Employment Knowhow: Negotiating termination payments

The employment relationship may end for a variety of reasons. Some terminations are highly contentious and the process may entail a period of intense negotiation.

Negotiations: a matter of perspective  

An employer and employee are understandably going to have different priorities.

Frequently an employer will want to:

  • control the speed with which the employee leaves the business;
  • limit the cost of the exercise and keep termination payments to a minimum;
  • manage internal and external communications concerning the employee’s departure;
  • minimise the risk of post-employment competition (by ensuring restrictive covenants aren’t undermined);
  • avoid disruption to the business and negative publicity;
  • maintain a degree of consistency: an employer will always be concerned about setting a precedent. 

An employee facing termination of their employment is likely to have different priorities. Typically an employee will want to:

  • maximise the value of the termination payment (including, for example, securing notice pay and benefits; bonus payments; pension contributions; LTIPS, shares and share options; private medical insurance and PHI and, usually, a tax efficient ex gratia payment);
  • agree a positive reference, as well as internal and external announcements;
  • retain certain property: ranging from a company car to a phone or a laptop;
  • agree a release from (or relaxation of) restrictive covenants;
  • secure outplacement support and a contribution to any legal fees related to negotiating and agreeing the terms of the departure.    

Adopting a constructive approach

There will be occasions when there is no scope for negotiation. Strategically, it may be desirable to put forward a time-limited, non-negotiable offer. In the majority of case, however, the approach is less binary.

Where a negotiated settlement is desirable, despite conflicting priorities, employers and employees should (initially at least) adopt similar techniques in conducting negotiations. In particular, both parties should wherever possible:    

  • At the outset, establish a clear sense of what is important.
  • Consider how the negotiation will unfold. It is often helpful to devise an initial position, with a view to making certain concessions if necessary.   
  • Layer offers and counter-offers. It is generally helpful to negotiate by way of lists of requirements. This will (by process of deduction) enable you to identify the other side’s priorities and it ensures the negotiation can work flexibly.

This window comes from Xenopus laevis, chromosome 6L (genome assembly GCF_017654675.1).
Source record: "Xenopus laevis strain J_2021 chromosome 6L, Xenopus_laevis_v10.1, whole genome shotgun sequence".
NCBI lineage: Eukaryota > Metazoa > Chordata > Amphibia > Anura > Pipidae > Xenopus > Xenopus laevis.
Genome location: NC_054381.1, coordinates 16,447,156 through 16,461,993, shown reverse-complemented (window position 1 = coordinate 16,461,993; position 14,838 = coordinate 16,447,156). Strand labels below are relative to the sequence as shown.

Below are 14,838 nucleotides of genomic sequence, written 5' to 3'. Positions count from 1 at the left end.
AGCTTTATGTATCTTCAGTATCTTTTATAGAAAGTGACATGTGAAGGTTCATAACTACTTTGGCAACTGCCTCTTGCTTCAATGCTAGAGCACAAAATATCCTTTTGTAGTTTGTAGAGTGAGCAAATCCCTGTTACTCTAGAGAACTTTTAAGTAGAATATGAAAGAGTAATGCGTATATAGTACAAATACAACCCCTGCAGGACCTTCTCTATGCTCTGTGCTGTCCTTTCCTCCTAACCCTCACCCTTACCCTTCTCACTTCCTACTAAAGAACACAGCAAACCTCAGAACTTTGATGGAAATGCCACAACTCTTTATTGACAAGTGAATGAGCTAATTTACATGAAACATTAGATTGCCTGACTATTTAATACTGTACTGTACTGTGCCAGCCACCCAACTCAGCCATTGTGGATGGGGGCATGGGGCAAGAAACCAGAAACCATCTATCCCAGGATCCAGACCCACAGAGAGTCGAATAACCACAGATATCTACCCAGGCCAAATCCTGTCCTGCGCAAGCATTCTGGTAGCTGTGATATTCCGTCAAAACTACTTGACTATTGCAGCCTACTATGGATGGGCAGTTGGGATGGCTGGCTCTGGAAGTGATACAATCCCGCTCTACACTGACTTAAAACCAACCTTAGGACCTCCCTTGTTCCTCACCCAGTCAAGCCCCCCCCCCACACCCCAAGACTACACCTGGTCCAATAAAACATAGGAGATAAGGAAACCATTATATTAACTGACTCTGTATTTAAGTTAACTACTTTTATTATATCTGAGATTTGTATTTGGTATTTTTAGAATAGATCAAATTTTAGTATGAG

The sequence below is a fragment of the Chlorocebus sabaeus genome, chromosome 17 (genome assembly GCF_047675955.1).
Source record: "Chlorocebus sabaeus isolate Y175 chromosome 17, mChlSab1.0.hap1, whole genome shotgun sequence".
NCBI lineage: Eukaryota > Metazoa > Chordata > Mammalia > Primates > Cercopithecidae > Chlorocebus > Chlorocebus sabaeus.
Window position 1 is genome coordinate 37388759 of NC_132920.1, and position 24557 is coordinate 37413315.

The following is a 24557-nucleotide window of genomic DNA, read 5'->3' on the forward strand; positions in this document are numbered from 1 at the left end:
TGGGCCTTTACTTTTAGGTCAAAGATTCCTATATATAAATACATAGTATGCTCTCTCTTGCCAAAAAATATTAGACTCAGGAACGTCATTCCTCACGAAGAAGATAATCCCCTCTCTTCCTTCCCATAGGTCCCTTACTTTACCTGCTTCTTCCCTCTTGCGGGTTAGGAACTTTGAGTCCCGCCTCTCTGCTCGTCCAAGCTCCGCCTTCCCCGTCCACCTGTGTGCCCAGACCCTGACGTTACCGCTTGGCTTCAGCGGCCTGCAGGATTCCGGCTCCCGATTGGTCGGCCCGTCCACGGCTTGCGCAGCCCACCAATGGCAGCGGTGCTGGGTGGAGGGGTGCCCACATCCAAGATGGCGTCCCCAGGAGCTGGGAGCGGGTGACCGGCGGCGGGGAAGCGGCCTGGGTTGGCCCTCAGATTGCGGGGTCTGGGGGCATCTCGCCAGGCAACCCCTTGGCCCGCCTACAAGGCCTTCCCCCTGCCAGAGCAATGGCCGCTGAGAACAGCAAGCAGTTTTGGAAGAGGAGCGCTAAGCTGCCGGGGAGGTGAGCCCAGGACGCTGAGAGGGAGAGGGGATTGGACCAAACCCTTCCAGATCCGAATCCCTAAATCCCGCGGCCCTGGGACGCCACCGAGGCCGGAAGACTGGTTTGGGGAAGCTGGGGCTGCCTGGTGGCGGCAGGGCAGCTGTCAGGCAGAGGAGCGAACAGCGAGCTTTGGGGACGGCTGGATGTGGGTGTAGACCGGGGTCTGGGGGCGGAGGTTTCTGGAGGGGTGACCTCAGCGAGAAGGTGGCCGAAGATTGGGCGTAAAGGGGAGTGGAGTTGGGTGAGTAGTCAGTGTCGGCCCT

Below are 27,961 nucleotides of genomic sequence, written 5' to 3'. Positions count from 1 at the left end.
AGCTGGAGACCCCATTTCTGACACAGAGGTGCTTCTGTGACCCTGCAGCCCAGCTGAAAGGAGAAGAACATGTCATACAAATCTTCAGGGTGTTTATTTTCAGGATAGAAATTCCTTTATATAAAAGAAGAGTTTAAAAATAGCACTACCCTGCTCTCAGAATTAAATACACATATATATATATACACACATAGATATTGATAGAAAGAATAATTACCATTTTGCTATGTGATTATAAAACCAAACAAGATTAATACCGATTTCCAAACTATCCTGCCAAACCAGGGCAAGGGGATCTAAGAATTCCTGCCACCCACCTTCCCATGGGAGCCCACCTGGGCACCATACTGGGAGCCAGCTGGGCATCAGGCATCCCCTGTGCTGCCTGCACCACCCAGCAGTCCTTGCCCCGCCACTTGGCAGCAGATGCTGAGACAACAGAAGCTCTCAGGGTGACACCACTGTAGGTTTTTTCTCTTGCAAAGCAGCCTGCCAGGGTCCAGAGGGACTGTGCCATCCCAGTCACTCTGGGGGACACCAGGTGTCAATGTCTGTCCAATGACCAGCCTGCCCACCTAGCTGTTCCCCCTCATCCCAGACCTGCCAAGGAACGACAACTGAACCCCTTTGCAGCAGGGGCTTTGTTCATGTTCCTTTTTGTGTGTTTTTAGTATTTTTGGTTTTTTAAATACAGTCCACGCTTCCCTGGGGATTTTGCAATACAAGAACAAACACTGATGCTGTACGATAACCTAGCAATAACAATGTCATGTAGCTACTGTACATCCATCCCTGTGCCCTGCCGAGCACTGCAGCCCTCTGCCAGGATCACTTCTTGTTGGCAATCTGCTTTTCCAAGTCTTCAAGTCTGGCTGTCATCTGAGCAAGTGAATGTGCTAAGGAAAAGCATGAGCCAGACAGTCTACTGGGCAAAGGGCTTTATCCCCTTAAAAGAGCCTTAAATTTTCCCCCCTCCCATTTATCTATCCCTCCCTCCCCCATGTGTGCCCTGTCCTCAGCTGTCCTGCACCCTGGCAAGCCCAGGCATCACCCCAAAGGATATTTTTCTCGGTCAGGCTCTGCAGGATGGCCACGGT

• Avoid getting hung up on points of principle. It is helpful at all times to focus on outcomes.
  • Consider what may be important to other side in the negotiation. Think creatively about offers, counter-offers and concessions. At first, it may not be entirely obvious what factors are important to the other side. Keep in mind that the other side may have a range of motives/pressures.
  • Connected to point 5, always spend time listening. In a negotiation it is tempting to assert your position and dominate the discussion. This is almost always counter-productive. If you ask questions and let the other side talk, invariably you will gain a better understanding of their position.
  • Connected to point 6, in the context of a free flowing negotiation, don’t ‘fill the silence’. Silence can be a powerful tactic. If you resist the compulsion to fill every void with a response or contribution, you will be able to actually hear the other person and, more importantly, maximise the possibility of gaining a concession.  
  • Adopt a reasonable and balanced tone. Not only is this more likely to foster co-operation, it is always possible to become more robust as time progresses. However, once negotiations become combative, it is difficult (and sometime impossible) to revert to a more co-operative tone.

Understand the status of discussion(s)   

It is helpful to understand the different types of discussions that can take place in the context of a negotiation. (Please note the term “discussion” below should be interpreted as applying to both conversations and correspondence). 

  • Open discussions: these are discussions between the parties which attract no special status or protection and would be admissible as evidence in Tribunal or Court proceedings.
  • Without prejudice discussions: these are discussions which are held in a genuine attempt to settle an existing dispute between the parties. These communications are not admissible as evidence and generally cannot be referred to by either party in Tribunal or Court proceedings.   
  • Pre-termination discussions (also known as “protected conversations”): these are discussions held with a view to terminating an employee’s employment on terms agreed between the employer and the employee. A discussion of this type can take place where there is not an existing dispute between the parties and will not be admissible as evidence in any proceedings for unfair dismissal unless there has been “improper behaviour”. Please note that this type of confidential discussion has a very limited application. Further information can be found on the ACAS Code of Practice on Settlement Agreements

The outcome of a successful negotiation will usually be a settlement agreement (see Settlement Agreements).   

This page was updated on the 1st August 2018.

This information is necessarily of a general nature and doesn’t constitute legal advice. This is not a substitute for formal legal advice, given in the context of full information under an engagement with Bates Wells.

All content on this page is correct as of October 24, 2018.